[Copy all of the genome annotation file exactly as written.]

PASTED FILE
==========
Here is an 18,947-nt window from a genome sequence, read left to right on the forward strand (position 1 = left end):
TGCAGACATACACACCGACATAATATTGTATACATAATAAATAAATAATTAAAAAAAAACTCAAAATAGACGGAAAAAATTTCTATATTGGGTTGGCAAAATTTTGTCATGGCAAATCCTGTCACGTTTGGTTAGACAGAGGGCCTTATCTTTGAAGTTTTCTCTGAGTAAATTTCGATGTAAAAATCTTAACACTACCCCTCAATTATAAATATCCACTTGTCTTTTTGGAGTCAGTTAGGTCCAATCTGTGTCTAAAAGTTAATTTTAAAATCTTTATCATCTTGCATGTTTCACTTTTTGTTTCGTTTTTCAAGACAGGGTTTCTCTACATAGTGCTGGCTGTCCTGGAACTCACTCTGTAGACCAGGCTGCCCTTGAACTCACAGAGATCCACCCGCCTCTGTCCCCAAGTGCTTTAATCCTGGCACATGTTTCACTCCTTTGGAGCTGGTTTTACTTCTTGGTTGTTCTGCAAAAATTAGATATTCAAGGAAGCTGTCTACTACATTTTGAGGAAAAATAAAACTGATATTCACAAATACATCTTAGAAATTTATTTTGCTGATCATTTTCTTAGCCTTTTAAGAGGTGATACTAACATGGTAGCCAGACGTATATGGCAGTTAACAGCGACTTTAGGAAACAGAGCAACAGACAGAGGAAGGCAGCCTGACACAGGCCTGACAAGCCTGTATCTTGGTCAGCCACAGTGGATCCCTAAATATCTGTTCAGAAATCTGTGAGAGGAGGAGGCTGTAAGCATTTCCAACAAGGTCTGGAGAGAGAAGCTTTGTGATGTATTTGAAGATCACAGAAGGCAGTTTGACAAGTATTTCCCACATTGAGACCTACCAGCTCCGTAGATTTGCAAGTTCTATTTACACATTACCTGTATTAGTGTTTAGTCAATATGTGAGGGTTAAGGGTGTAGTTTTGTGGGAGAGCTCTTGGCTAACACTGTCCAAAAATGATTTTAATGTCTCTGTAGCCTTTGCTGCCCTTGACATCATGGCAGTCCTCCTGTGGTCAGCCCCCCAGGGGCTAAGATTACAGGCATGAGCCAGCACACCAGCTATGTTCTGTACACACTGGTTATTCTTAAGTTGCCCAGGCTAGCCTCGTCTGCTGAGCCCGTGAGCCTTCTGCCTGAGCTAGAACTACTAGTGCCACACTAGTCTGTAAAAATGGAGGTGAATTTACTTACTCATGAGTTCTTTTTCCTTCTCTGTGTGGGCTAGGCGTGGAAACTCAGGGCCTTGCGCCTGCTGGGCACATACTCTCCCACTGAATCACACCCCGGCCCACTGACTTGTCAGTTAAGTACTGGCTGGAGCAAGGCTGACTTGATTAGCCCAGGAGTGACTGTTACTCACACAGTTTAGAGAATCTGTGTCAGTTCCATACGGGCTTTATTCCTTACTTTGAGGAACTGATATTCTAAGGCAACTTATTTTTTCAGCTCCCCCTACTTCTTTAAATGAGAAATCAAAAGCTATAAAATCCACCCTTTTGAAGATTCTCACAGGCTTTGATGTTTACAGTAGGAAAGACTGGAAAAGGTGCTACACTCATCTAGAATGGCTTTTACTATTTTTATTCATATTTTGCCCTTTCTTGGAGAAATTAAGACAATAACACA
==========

Here is an 18,947-nt window from a genome sequence, read left to right on the forward strand (position 1 = left end):
TGCAGACATACACACCGACATAATATTGTATACATAATAAATAAATAATTAAAAAAAAACTCAAAATAGACGGAAAAAATTTCTATATTGGGTTGGCAAAATTTTGTCATGGCAAATCCTGTCACGTTTGGTTAGACAGAGGGCCTTATCTTTGAAGTTTTCTCTGAGTAAATTTCGATGTAAAAATCTTAACACTACCCCTCAATTATAAATATCCACTTGTCTTTTTGGAGTCAGTTAGGTCCAATCTGTGTCTAAAAGTTAATTTTAAAATCTTTATCATCTTGCATGTTTCACTTTTTGTTTCGTTTTTCAAGACAGGGTTTCTCTACATAGTGCTGGCTGTCCTGGAACTCACTCTGTAGACCAGGCTGCCCTTGAACTCACAGAGATCCACCCGCCTCTGTCCCCAAGTGCTTTAATCCTGGCACATGTTTCACTCCTTTGGAGCTGGTTTTACTTCTTGGTTGTTCTGCAAAAATTAGATATTCAAGGAAGCTGTCTACTACATTTTGAGGAAAAATAAAACTGATATTCACAAATACATCTTAGAAATTTATTTTGCTGATCATTTTCTTAGCCTTTTAAGAGGTGATACTAACATGGTAGCCAGACGTATATGGCAGTTAACAGCGACTTTAGGAAACAGAGCAACAGACAGAGGAAGGCAGCCTGACACAGGCCTGACAAGCCTGTATCTTGGTCAGCCACAGTGGATCCCTAAATATCTGTTCAGAAATCTGTGAGAGGAGGAGGCTGTAAGCATTTCCAACAAGGTCTGGAGAGAGAAGCTTTGTGATGTATTTGAAGATCACAGAAGGCAGTTTGACAAGTATTTCCCACATTGAGACCTACCAGCTCCGTAGATTTGCAAGTTCTATTTACACATTACCTGTATTAGTGTTTAGTCAATATGTGAGGGTTAAGGGTGTAGTTTTGTGGGAGAGCTCTTGGCTAACACTGTCCAAAAATGATTTTAATGTCTCTGTAGCCTTTGCTGCCCTTGACATCATGGCAGTCCTCCTGTGGTCAGCCCCCCAGGGGCTAAGATTACAGGCATGAGCCAGCACACCAGCTATGTTCTGTACACACTGGTTATTCTTAAGTTGCCCAGGCTAGCCTCGTCTGCTGAGCCCGTGAGCCTTCTGCCTGAGCTAGAACTACTAGTGCCACACTAGTCTGTAAAAATGGAGGTGAATTTACTTACTCATGAGTTCTTTTTCCTTCTCTGTGTGGGCTAGGCGTGGAAACTCAGGGCCTTGCGCCTGCTGGGCACATACTCTCCCACTGAATCACACCCCGGCCCACTGACTTGTCAGTTAAGTACTGGCTGGAGCAAGGCTGACTTGATTAGCCCAGGAGTGACTGTTACTCACACAGTTTAGAGAATCTGTGTCAGTTCCATACGGGCTTTATTCCTTACTTTGAGGAACTGATATTCTAAGGCAACTTATTTTTTCAGCTCCCCCTACTTCTTTAAATGAGAAATCAAAAGCTATAAAATCCACCCTTTTGAAGATTCTCACAGGCTTTGATGTTTACAGTAGGAAAGACTGGAAAAGGTGCTACACTCATCTAGAATGGCTTTTACTATTTTTATTCATATTTTGCCCTTTCTTGGAGAAATTAAGACAATAACACA